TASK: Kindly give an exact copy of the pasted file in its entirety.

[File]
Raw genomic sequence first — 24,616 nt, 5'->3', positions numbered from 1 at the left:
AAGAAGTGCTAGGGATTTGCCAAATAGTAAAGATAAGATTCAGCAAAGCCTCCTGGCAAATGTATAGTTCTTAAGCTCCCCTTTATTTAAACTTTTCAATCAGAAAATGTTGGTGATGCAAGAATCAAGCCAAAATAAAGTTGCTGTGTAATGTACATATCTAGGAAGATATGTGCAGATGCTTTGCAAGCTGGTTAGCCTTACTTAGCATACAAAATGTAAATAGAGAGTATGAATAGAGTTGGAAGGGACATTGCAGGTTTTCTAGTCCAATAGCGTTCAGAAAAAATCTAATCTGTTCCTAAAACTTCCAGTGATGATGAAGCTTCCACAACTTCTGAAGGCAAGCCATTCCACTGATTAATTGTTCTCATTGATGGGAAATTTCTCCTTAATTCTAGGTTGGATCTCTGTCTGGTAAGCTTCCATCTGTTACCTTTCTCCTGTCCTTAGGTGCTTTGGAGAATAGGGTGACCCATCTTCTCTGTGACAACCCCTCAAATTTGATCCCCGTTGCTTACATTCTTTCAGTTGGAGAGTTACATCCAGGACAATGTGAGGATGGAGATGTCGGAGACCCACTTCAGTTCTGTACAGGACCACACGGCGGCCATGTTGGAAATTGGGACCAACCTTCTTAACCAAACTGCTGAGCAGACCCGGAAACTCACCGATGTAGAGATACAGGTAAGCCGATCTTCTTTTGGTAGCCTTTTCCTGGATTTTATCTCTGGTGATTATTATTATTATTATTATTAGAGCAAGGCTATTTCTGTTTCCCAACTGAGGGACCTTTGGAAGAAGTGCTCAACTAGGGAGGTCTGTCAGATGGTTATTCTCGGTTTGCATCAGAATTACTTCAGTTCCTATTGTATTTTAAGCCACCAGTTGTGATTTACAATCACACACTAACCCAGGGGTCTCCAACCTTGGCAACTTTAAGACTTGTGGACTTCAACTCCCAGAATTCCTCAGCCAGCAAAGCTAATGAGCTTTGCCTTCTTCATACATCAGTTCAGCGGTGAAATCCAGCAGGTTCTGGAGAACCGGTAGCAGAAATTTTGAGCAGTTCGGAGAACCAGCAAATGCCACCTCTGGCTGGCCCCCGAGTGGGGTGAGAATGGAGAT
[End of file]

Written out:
Raw genomic sequence first — 24,616 nt, 5'->3', positions numbered from 1 at the left:
AAGAAGTGCTAGGGATTTGCCAAATAGTAAAGATAAGATTCAGCAAAGCCTCCTGGCAAATGTATAGTTCTTAAGCTCCCCTTTATTTAAACTTTTCAATCAGAAAATGTTGGTGATGCAAGAATCAAGCCAAAATAAAGTTGCTGTGTAATGTACATATCTAGGAAGATATGTGCAGATGCTTTGCAAGCTGGTTAGCCTTACTTAGCATACAAAATGTAAATAGAGAGTATGAATAGAGTTGGAAGGGACATTGCAGGTTTTCTAGTCCAATAGCGTTCAGAAAAAATCTAATCTGTTCCTAAAACTTCCAGTGATGATGAAGCTTCCACAACTTCTGAAGGCAAGCCATTCCACTGATTAATTGTTCTCATTGATGGGAAATTTCTCCTTAATTCTAGGTTGGATCTCTGTCTGGTAAGCTTCCATCTGTTACCTTTCTCCTGTCCTTAGGTGCTTTGGAGAATAGGGTGACCCATCTTCTCTGTGACAACCCCTCAAATTTGATCCCCGTTGCTTACATTCTTTCAGTTGGAGAGTTACATCCAGGACAATGTGAGGATGGAGATGTCGGAGACCCACTTCAGTTCTGTACAGGACCACACGGCGGCCATGTTGGAAATTGGGACCAACCTTCTTAACCAAACTGCTGAGCAGACCCGGAAACTCACCGATGTAGAGATACAGGTAAGCCGATCTTCTTTTGGTAGCCTTTTCCTGGATTTTATCTCTGGTGATTATTATTATTATTATTATTAGAGCAAGGCTATTTCTGTTTCCCAACTGAGGGACCTTTGGAAGAAGTGCTCAACTAGGGAGGTCTGTCAGATGGTTATTCTCGGTTTGCATCAGAATTACTTCAGTTCCTATTGTATTTTAAGCCACCAGTTGTGATTTACAATCACACACTAACCCAGGGGTCTCCAACCTTGGCAACTTTAAGACTTGTGGACTTCAACTCCCAGAATTCCTCAGCCAGCAAAGCTAATGAGCTTTGCCTTCTTCATACATCAGTTCAGCGGTGAAATCCAGCAGGTTCTGGAGAACCGGTAGCAGAAATTTTGAGCAGTTCGGAGAACCAGCAAATGCCACCTCTGGCTGGCCCCCGAGTGGGGTGAGAATGGAGAT